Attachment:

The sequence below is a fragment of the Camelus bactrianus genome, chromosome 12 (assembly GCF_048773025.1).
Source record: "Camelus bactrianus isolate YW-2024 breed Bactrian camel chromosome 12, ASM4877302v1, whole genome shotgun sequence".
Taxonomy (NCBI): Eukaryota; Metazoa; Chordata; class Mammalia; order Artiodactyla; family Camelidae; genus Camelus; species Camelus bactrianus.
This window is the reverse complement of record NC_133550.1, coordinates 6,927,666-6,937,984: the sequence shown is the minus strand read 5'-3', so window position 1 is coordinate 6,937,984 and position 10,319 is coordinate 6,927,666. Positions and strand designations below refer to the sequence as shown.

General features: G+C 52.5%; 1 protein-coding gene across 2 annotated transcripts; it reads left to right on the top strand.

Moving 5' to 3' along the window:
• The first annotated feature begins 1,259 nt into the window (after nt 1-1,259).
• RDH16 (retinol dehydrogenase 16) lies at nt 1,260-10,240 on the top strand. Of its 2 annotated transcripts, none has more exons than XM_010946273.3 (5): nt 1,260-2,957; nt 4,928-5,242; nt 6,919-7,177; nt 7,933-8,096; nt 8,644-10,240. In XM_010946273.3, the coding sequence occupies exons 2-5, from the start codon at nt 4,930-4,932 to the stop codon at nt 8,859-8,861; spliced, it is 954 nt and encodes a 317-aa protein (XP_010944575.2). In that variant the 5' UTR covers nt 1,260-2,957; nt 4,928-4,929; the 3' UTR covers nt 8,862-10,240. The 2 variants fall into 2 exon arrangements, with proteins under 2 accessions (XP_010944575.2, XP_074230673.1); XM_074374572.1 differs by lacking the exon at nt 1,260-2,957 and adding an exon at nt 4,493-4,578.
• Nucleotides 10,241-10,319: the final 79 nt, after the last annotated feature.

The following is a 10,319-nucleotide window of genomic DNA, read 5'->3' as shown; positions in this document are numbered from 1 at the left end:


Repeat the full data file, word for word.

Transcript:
The sequence below is a fragment of the Camelus bactrianus genome, chromosome 12 (assembly GCF_048773025.1).
Source record: "Camelus bactrianus isolate YW-2024 breed Bactrian camel chromosome 12, ASM4877302v1, whole genome shotgun sequence".
Taxonomy (NCBI): Eukaryota; Metazoa; Chordata; class Mammalia; order Artiodactyla; family Camelidae; genus Camelus; species Camelus bactrianus.
This window is the reverse complement of record NC_133550.1, coordinates 6,927,666-6,937,984: the sequence shown is the minus strand read 5'-3', so window position 1 is coordinate 6,937,984 and position 10,319 is coordinate 6,927,666. Positions and strand designations below refer to the sequence as shown.

General features: G+C 52.5%; 1 protein-coding gene across 2 annotated transcripts; it reads left to right on the top strand.

Moving 5' to 3' along the window:
• The first annotated feature begins 1,259 nt into the window (after nt 1-1,259).
• RDH16 (retinol dehydrogenase 16) lies at nt 1,260-10,240 on the top strand. Of its 2 annotated transcripts, none has more exons than XM_010946273.3 (5): nt 1,260-2,957; nt 4,928-5,242; nt 6,919-7,177; nt 7,933-8,096; nt 8,644-10,240. In XM_010946273.3, the coding sequence occupies exons 2-5, from the start codon at nt 4,930-4,932 to the stop codon at nt 8,859-8,861; spliced, it is 954 nt and encodes a 317-aa protein (XP_010944575.2). In that variant the 5' UTR covers nt 1,260-2,957; nt 4,928-4,929; the 3' UTR covers nt 8,862-10,240. The 2 variants fall into 2 exon arrangements, with proteins under 2 accessions (XP_010944575.2, XP_074230673.1); XM_074374572.1 differs by lacking the exon at nt 1,260-2,957 and adding an exon at nt 4,493-4,578.
• Nucleotides 10,241-10,319: the final 79 nt, after the last annotated feature.

The following is a 10,319-nucleotide window of genomic DNA, read 5'->3' as shown; positions in this document are numbered from 1 at the left end: